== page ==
Donald Trump did not become President because he was a good businessman. He became President because America was ready to shake things up and try something new, something risky but new nonetheless. Trump was an experiment condoned by an America that was, and still is, sick of the outsized influence corporate stakeholders have over policy decisions. This core ideology spans both parties. Perhaps we can cross our great divides and reunite, returning to the good old days when everyone despised corrupted Republican and Democratic politicians equally. The political issues in America are not binary, as there are significant intraparty divisions and disagreements. We can learn to see that our issues, which have all the outward trappings of a partisan divide, stem from something deeper. Consider the major revolutions, transformations, and innovations of America’s past. Maybe the next great American innovation is how our nation functions when our society and government evolve to control corporate elitists.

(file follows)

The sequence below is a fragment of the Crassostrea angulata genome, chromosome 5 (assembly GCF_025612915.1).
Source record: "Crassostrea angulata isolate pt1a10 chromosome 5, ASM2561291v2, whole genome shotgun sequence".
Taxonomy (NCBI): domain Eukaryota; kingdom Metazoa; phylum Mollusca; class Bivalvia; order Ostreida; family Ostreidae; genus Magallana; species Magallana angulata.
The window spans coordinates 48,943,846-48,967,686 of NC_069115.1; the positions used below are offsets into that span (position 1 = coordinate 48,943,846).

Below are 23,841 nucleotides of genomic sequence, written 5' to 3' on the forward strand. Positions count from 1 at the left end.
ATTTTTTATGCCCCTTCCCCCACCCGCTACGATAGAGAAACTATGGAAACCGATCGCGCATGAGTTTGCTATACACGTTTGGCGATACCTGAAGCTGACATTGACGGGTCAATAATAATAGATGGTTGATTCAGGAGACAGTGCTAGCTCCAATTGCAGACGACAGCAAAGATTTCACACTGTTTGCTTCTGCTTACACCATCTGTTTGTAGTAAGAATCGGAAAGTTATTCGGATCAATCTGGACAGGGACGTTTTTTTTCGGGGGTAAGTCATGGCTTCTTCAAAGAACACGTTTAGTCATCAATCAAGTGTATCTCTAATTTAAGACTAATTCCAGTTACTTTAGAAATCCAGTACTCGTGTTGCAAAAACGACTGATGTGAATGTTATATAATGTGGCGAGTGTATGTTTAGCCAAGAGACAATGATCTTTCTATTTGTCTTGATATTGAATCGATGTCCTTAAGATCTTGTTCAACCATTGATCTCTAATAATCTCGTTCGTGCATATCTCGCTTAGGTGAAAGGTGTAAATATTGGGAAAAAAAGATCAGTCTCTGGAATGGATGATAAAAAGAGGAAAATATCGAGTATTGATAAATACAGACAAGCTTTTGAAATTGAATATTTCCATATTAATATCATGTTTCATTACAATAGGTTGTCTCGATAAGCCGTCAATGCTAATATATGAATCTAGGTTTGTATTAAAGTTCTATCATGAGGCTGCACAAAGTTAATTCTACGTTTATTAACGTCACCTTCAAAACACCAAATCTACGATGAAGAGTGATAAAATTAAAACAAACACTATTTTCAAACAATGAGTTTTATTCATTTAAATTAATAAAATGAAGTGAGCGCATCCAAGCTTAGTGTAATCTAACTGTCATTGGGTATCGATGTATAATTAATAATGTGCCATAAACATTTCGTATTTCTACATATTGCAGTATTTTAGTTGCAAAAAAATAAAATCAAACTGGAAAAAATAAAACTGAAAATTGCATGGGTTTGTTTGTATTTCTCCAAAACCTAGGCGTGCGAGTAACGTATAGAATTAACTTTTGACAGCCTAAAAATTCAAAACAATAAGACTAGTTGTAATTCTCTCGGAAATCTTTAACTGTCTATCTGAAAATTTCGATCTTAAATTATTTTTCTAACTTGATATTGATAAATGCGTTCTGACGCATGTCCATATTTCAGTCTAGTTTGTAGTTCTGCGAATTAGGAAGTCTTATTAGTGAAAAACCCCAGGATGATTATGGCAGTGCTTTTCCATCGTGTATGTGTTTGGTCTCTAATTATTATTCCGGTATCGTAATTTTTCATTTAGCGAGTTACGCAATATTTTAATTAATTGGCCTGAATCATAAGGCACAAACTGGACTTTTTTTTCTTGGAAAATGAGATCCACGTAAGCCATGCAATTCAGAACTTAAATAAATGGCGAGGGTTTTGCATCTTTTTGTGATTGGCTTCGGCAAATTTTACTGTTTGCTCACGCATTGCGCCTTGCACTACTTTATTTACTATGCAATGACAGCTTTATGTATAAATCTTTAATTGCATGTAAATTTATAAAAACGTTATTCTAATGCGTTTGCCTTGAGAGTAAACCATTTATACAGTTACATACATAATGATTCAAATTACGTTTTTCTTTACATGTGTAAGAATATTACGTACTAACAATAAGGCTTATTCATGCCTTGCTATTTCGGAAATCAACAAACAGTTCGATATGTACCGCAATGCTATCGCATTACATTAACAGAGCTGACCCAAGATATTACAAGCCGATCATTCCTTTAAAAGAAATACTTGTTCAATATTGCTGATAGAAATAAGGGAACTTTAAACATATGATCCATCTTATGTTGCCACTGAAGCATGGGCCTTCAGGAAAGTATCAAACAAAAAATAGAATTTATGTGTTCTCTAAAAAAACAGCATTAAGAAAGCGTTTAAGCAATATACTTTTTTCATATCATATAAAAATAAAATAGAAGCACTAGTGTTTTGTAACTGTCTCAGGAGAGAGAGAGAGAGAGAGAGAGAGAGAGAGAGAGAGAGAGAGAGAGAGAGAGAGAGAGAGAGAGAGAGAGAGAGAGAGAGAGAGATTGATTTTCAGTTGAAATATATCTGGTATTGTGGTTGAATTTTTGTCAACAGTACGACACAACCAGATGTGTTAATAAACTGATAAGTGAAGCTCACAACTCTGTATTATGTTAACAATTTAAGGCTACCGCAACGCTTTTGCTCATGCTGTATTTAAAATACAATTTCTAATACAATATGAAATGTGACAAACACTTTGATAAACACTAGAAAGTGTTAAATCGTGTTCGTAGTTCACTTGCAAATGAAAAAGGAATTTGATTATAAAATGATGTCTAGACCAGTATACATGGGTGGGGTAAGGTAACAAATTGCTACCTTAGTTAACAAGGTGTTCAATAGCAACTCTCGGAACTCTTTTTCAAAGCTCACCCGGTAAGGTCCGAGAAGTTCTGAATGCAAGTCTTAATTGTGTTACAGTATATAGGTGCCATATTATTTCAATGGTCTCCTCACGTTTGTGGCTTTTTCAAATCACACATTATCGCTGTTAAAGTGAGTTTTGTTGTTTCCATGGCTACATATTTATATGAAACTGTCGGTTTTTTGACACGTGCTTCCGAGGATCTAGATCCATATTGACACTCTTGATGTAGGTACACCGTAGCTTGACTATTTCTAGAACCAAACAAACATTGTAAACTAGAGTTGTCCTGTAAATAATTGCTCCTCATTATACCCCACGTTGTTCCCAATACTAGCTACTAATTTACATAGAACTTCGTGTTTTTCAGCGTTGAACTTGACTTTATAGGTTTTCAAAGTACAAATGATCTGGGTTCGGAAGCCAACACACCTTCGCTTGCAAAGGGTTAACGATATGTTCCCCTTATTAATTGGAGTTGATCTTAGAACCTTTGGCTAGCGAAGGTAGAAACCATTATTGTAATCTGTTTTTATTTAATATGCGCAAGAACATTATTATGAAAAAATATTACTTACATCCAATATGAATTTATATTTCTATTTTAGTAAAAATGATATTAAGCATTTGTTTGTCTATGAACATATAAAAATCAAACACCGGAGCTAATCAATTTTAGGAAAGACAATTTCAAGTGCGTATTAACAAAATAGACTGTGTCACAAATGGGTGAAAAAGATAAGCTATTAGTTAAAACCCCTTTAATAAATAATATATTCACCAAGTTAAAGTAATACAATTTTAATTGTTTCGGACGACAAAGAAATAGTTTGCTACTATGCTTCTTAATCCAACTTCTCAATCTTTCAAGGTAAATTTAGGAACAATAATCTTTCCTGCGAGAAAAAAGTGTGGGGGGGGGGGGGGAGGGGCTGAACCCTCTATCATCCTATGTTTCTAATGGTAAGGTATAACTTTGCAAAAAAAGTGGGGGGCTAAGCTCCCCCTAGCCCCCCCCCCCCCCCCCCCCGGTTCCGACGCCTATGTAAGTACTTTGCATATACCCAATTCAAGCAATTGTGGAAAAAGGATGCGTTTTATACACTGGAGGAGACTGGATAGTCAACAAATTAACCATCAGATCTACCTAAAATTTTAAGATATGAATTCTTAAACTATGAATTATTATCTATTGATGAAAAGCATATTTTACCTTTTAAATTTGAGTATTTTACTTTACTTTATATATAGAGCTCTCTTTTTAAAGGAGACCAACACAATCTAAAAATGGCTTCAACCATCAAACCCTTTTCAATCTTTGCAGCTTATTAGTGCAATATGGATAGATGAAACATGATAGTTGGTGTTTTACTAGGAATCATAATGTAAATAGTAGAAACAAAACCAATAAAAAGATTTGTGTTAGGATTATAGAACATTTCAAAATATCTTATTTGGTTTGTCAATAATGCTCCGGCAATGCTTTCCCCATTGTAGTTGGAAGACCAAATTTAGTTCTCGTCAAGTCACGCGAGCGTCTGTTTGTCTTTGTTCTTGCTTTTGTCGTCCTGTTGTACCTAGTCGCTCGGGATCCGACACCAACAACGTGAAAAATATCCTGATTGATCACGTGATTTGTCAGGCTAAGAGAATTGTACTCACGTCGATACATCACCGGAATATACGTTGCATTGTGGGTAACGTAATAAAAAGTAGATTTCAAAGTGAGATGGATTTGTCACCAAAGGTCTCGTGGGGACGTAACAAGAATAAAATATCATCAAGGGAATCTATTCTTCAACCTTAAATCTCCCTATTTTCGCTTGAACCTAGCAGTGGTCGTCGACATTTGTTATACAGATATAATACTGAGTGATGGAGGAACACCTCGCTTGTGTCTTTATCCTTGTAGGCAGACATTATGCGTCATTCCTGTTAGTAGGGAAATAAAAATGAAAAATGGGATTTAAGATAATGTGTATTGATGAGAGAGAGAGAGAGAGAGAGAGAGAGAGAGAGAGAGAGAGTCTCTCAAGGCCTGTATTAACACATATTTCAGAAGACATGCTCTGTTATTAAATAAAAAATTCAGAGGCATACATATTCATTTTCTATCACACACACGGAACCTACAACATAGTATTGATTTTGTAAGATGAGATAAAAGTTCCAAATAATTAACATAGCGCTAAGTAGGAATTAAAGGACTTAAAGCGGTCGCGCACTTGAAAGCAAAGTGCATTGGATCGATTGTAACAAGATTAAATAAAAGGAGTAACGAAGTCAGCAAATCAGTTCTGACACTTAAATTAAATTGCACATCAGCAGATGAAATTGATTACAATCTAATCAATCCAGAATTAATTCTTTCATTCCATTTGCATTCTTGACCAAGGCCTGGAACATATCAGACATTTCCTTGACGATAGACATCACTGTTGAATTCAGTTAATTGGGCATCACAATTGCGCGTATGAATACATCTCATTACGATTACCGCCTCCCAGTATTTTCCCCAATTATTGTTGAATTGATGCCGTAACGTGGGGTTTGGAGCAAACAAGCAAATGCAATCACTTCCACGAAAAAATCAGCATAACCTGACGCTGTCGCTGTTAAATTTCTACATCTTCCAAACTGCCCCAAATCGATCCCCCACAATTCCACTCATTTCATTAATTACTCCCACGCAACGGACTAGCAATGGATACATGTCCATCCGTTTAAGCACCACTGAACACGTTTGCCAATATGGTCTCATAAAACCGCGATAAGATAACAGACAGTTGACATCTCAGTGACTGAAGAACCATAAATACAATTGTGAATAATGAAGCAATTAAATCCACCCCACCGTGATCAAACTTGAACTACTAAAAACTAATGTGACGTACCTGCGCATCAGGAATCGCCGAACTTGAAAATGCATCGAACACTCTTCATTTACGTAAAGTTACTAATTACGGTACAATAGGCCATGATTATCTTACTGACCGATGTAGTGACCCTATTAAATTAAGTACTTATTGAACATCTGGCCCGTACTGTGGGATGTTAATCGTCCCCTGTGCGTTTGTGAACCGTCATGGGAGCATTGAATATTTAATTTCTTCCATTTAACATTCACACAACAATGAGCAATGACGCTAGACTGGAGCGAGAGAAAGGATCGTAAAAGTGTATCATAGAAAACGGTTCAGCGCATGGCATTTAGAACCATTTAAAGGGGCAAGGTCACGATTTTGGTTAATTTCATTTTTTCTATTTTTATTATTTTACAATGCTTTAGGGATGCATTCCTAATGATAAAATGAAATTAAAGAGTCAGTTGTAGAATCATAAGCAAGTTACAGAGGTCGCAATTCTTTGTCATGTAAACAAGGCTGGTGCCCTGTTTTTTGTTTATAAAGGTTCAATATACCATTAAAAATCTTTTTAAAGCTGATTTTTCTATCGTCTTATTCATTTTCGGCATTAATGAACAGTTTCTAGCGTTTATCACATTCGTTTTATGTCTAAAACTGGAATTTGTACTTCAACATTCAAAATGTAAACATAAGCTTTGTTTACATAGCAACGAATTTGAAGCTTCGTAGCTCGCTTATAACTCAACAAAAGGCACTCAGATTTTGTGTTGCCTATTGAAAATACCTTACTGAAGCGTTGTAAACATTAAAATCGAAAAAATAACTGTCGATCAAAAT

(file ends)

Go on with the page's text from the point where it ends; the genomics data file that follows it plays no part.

Representatives from both parties are slave to the interests of corporations. It's virtually impossible to get elected to a federal position without corporate support. This is a HUGE problem that pervades our entire political system, and there are several proposed solutions out there to fix it, including using tax revenue to provide money for candidates to run campaigns, or other options to free our representatives from the financial power that corporations hold over them. The general structure of our government and election processes impedes rapid change in response to critical issues like climate change.